Since I’ve started this site, I’ve written a lot of reviews. In case you missed some of my earlier ones, I would like to share an older review of “Spotlight” which originally appeared here.
In 2001, editor Marty Baron (Liev Schreiber) of The Boston Globe assigns a team of journalists to investigate allegations against John Geoghan, an unfrocked priest accused of molesting more than 80 boys. Led by editor Walter “Robby” Robinson (Michael Keaton), reporters Michael Rezendes (Mark Ruffalo), Matt Carroll (Brian d’Arcy James) and Sacha Pfeiffer (Rachel McAdams) interview victims and try to unseal sensitive documents. The reporters make it their mission to provide proof of a cover-up of sexual abuse within the Roman Catholic Church.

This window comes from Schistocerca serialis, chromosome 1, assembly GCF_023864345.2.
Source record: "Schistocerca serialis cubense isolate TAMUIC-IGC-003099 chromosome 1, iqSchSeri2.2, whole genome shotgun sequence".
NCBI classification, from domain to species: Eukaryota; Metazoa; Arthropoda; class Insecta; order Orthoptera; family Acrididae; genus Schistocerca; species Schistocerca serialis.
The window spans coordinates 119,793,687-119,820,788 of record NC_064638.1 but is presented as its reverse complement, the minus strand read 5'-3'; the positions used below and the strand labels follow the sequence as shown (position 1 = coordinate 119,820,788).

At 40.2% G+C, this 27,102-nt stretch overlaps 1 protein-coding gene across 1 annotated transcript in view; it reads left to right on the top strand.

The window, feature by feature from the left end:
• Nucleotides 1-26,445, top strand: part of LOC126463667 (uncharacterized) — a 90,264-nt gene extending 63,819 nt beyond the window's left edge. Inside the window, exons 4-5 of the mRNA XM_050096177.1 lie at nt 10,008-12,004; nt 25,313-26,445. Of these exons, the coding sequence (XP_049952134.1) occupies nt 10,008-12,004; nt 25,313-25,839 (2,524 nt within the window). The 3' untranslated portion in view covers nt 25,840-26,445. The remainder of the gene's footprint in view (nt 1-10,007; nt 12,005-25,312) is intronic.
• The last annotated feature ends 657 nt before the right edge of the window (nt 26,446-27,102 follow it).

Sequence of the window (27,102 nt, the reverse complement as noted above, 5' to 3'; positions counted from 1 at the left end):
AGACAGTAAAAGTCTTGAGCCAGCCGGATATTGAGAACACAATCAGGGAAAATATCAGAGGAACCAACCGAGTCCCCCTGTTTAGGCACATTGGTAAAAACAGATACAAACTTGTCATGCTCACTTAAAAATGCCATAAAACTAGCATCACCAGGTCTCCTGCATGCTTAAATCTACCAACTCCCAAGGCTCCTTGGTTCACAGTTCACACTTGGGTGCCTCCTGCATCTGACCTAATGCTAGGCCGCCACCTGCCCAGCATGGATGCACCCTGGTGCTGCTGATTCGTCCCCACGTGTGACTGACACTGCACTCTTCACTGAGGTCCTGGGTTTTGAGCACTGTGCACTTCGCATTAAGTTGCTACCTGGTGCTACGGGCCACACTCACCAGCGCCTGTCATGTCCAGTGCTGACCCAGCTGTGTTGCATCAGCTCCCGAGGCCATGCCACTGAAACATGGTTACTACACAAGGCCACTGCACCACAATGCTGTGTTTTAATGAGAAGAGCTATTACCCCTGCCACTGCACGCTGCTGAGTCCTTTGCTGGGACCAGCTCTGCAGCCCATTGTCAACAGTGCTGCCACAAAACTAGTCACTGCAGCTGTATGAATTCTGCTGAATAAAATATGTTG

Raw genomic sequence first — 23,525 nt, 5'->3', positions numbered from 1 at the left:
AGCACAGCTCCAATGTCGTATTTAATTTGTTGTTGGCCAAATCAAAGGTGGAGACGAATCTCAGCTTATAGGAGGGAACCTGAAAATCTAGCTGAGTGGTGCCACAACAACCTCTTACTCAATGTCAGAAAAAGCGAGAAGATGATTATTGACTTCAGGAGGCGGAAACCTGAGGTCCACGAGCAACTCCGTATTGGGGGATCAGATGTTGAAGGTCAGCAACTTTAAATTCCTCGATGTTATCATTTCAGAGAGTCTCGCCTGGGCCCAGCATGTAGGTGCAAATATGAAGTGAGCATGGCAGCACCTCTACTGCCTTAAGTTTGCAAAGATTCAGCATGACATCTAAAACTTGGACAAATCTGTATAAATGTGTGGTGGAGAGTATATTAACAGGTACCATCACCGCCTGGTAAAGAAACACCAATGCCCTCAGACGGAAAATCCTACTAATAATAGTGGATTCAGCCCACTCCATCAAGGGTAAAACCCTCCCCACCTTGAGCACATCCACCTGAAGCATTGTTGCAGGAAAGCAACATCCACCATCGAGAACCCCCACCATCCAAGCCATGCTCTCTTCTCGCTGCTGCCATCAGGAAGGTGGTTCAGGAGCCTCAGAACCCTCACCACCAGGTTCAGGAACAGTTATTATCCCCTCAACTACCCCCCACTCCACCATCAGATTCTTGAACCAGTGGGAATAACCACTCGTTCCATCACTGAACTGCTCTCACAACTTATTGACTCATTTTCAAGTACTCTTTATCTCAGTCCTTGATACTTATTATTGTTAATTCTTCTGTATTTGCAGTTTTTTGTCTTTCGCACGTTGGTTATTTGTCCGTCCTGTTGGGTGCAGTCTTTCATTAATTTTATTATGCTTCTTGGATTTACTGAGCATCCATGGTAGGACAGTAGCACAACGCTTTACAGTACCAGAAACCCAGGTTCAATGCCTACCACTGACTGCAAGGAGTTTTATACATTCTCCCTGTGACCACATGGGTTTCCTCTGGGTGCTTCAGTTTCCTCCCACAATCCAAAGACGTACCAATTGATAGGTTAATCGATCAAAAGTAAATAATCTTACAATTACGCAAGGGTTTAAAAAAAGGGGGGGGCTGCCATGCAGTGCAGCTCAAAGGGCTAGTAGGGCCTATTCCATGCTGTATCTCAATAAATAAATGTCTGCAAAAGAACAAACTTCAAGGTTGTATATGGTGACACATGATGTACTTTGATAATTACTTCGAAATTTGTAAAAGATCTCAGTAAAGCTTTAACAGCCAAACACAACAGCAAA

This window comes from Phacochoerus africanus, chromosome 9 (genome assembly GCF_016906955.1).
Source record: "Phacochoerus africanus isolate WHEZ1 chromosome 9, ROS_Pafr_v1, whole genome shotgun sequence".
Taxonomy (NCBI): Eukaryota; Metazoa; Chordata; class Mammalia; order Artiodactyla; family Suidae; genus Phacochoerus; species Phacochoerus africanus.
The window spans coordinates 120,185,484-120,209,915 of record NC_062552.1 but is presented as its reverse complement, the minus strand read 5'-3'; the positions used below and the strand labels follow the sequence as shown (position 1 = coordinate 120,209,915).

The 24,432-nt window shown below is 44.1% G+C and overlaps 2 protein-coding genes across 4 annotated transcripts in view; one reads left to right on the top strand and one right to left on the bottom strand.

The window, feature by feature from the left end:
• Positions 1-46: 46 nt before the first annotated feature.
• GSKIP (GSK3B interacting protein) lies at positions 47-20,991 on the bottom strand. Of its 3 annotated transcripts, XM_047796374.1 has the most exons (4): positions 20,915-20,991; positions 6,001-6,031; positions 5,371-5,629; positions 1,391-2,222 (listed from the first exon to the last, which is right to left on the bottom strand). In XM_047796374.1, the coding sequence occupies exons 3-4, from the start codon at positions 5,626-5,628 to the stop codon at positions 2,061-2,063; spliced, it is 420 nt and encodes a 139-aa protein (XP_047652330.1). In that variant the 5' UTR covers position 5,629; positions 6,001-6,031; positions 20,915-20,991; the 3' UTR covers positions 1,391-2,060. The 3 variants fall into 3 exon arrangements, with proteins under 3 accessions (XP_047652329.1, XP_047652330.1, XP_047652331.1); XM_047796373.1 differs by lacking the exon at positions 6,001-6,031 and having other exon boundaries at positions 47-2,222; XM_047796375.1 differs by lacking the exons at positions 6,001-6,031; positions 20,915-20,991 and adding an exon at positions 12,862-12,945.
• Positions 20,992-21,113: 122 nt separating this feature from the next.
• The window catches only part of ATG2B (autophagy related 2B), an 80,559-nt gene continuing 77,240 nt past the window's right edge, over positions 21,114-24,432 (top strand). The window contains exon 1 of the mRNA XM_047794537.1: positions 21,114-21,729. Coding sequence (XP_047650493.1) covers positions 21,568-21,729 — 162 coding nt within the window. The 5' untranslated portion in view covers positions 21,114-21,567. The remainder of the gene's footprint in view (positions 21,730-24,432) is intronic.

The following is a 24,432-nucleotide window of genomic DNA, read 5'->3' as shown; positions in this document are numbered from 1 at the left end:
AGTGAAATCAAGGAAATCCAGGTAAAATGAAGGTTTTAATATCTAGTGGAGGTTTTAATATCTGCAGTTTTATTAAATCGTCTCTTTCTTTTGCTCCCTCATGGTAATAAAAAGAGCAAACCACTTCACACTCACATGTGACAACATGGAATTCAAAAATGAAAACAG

This is a big one since its been getting a lot of awards buzz so I really wanted to see it because of that. After watching it, I could understand what they were saying. So this film is about in 2001, a team of journalists from The Boston Globe, called Spotlight, who were tasked to investigate allegations of sexual abuse against a priest who was accused of allegedly molesting 80 boys. The Spotlight team, led by Walter Robinson (Keaton) alongside reporters Michael Rezendes (Mark Ruffalo), Matt Carroll (James), and Sacha Pfeiffer (McAdams) tried to uncover evidence of a cover-up of sexual abuse within the Catholic Church. They did this by interviewing the alleged victims and by trying to unseal sensitive documents which may provide evidence of the Church’s wrongdoings. So this film is pretty much just the Spotlight team doing their investigation with a few moments with each of the characters to break things up a little. I thought the film was a glamorization of investigative journalism as it showed their investigation from beginning to end and all the little moments in between including all of the roadblocks they had to encounter along the way. It was interesting to see how the investigation came to be with all the investigating being done, the victim interviews, the backroom conversations, etc. This films feels like similar films such as All The President’s Men (or so I’m told) so those familiar with that will be at home. In a more technology-centered world, it was nice to see more of an old-school approach to things. The film also acts a social commentary on the obliviousness of people in that this problem could have been addressed a long time ago but money is why they never did until then. All of this was definitely fun to watch. I also liked all the emotion contained within the story as all the characters investigating these crimes learning about them in the first place and being genuinely disgusted with them. I thought the cinematography in the film was well done by how they used the city of Boston as a character in the story with the use of landmarks and various locales in scenes. The score was also good. But what held this all together was the excellent script. I thought the plot flowed nicely from scene to scene and conversations and dialogue flowed and felt real and natural. What made this fun to watch were all the performances by all of the actors in this film. From the names I mentioned to others like Ben Bradlee Jr. (John Slattery), Mitchell Garabedian (Stanley Tucci), and Eric Macleish (Billy Crudup), I found everyone to be amazing. I would have to say that the best of them have to be Ruffalo and Keaton. Sure to be Academy Award nominees, Ruffalo’s Rezendes’ passion and intensity was infectious and Keaton’s Robinson sensitivity and dedication was as well. Overall, this is a great, smart film led by an extraordinary cast filled with intense drama.